The Woodleaf Student Council participated in many service projects which included creating holiday greeting cards for soldiers in Iraq. They also sold Valentine’s Day cards to raise money for Relay for Life and they conducted a food drive which brought in more than 1,500 food items.
The first runner-up was the Overton Elementary Student Council, nominated by Elizabeth Sippel.
The Overton Student Council dedicated more than 1,000 hours to projects, including hosting a blood drive in the school’s gym, sending Christmas cards to the 991st Division in Iraq, raising money for Relay for Life and participating in the Salvation Army Canned Food Drive.
The winner was the Elizabeth Duncan Koontz Elementary Student Body, nominated by Beth Houck.
The student body raised money for the 1st Battalion 8th Marines by having a “coin challenge.”
All funds raised helped soldiers wounded in the Battle for Fallujah in Iraq come together for their first reunion in Washington, D.C. About 200 Marines were able to attend the reunion.
– Middle schoool
The second runner-up was the Corriher-Lipe Middle School Mix It Up Council, nominated by Karen Peck Harris.
This diversity-based group advises the principal about current trends and ways to improve the campus. The group went above and beyond to promote diversity throughout its school. The council conducted a Mix It Up at Lunch Day, where students learned to sit with different students, rather than with their own cliques.
They were also able to reach beyong the campus and influence the community at large by collaborating with Mayor Susan Kluttz on diversity issues.
The first runner-up was Just STOMP of Corriher-Lipe Middle, nominated by Gregory Lowe.
The Just STOMP students worked all year to raise teen awareness on tabacco use issues. They have written Public Service announcements for school, written letters to the editor and make sure the tobacco prevention club is featured in the yearbook and school newspaper. They are active in the community and in parades, hosting workshops and providing information and literature at ball games.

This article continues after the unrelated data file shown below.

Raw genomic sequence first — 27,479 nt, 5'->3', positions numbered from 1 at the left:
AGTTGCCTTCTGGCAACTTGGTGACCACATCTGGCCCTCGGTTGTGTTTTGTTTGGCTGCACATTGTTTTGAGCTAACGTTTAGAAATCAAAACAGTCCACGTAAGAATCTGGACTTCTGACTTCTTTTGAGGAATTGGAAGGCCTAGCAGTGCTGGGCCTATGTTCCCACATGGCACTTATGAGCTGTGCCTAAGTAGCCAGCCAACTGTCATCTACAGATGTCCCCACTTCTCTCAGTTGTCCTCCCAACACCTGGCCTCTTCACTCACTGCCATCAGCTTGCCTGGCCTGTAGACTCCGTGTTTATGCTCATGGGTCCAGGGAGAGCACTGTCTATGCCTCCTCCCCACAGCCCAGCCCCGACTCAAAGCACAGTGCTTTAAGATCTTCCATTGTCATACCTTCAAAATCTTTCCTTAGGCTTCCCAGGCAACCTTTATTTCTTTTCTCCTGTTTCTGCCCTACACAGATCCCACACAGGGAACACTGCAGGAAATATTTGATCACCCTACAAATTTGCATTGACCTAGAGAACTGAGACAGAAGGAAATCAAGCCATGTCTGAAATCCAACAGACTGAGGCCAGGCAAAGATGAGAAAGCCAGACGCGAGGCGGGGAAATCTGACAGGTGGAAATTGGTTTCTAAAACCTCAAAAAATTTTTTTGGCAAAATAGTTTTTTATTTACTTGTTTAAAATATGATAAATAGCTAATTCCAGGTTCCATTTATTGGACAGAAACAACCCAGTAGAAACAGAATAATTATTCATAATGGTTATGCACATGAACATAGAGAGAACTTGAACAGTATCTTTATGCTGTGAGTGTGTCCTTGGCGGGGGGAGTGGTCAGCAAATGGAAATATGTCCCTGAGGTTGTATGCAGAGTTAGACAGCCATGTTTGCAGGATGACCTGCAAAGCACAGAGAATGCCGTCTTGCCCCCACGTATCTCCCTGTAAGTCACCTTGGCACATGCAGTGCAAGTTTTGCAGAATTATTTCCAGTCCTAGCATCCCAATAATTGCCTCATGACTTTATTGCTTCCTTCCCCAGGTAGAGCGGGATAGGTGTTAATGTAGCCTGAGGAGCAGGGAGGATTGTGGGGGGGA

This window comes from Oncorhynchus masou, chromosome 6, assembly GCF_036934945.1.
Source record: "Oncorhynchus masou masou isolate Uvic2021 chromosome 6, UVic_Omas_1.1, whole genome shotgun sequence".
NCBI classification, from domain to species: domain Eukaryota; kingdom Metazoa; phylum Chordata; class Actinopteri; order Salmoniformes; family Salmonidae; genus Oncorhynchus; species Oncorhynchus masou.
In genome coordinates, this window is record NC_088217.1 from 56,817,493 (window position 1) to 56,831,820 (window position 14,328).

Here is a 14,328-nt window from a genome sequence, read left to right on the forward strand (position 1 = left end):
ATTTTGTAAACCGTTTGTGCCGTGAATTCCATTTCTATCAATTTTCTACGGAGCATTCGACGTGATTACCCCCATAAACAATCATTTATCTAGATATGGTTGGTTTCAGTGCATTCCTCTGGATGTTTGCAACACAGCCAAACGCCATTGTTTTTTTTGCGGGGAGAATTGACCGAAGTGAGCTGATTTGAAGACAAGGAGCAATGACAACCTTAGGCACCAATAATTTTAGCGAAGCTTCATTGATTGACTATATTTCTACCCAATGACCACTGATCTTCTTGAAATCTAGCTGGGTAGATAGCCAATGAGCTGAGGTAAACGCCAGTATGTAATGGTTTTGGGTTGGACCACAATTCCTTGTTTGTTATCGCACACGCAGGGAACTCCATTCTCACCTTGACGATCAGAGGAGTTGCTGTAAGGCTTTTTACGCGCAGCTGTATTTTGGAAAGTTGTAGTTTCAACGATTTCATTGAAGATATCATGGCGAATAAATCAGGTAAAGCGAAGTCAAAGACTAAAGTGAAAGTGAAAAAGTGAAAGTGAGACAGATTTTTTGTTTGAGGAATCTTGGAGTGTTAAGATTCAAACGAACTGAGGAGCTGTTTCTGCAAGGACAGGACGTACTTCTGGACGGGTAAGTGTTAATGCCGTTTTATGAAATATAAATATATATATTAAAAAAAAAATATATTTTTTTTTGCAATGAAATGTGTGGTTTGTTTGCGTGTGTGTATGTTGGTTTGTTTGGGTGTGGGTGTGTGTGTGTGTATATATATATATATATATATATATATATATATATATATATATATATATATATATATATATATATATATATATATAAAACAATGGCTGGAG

The winner was the American Legion Unit 448 Junior Members, nominated by Amy Cozart.
The group collected coupons to send to an army base in Grafenwoehr, Germany, and spent more than 110 hours clipping, packing and shipping more than $5,000 worth of coupons. It also sponsored a school uniform drive for residents at the Nazareth Children’s Home. The group collected and laundered 31 pairs of pants and 26 shirts. It also collected school supplies for children in need.
Additionally, the group sponsored a project to send supplies to a unit of Marines in Iraq. It spent hours collecting donations, shopping, making thank-you cards and packing boxes filled with more than $440 worth of goods.
– High school
The second runner-up was the Salisbury High Air Force JROTC, nominated by Robert Blackburn.
It teamed up with Downtown Salisbury to make the Night Out events successful. This group provided volunteers who assisted in the task of setting up and tearing down after the Night Out. The group has supported 100 percent of the events and has helped serve many people within the community who enjoy this community gathering.
The first runner-up was the East Rowan High School Junior Civitans, nominated by Meredith Abramson.
This group devoted more than 700 hours of community service and volunteer efforts, which included partnering with fellow senior Civitans in projects, collecting canned goods brought in through a Miss Junior Civitan Pageant and spending time with guests from Abundant Living Adult Day Care. The group also participated in a courtyard clean-up project for the school and volunteered with the East YMCA and the Special Olympics.
The winner was West Rowan JROTC, nominated by Herman Peterson.
The Cadets participated in several parades, posted colors at various events, adopted Veterans at the VA and participated in Pennies for Troops, in which they raised more than $300 in change. They also worked with the Tobacco Reality Unfiltered program in which they gave classes to middle schools and set up tables in their cafeteria that encouraged students to pledge in writing that they would not use tobacco products. They got more than 100 teens to submit to the pledge. They also assisted in planting more than 2,000 flags at the National Cemetery and the VA Cemetery during Memorial Day.
School awards
Presentation of school awards are for those schools presenting numerous quality nominations submitted in a timely manner. Each winning school received a check for $500.
– K-5 ó Granite Quarry Elementary School
– Middle school ó North Rowan Middle School
– High school ó East Rowan High School
“We are all so proud of you and thank you for placing your service to others above yourself. Each of you has given to others so unselfishly, and you are all winners,” said Chairman Dr. Jerry Chandler.
The Service Above Self Committee was made up of Chairman Dr. Jerry Chandler, Tom Childress, Dr. Jim Duncan, Rita Foil, Penny Greer-Link and Deb Young.